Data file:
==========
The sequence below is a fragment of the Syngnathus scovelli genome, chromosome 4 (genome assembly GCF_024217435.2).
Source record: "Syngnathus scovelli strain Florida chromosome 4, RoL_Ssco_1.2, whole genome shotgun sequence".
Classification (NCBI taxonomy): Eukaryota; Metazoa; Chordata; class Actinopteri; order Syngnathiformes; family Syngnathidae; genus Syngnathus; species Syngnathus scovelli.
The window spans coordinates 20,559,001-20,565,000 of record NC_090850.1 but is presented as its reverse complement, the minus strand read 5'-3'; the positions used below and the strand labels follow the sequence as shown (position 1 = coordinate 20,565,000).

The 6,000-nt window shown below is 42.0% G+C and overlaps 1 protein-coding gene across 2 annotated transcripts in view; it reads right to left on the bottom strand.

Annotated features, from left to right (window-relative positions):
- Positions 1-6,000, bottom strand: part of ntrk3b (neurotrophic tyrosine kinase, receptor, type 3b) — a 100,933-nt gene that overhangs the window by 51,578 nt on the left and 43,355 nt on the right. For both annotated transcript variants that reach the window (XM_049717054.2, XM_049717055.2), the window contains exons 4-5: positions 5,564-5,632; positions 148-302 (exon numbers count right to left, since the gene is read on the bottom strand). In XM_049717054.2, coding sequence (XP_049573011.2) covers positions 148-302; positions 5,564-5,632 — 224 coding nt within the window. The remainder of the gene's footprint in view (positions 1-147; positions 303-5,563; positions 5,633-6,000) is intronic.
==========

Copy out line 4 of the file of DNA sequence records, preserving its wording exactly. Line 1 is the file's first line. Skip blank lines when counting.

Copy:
The window spans coordinates 20,559,001-20,565,000 of record NC_090850.1 but is presented as its reverse complement, the minus strand read 5'-3'; the positions used below and the strand labels follow the sequence as shown (position 1 = coordinate 20,565,000).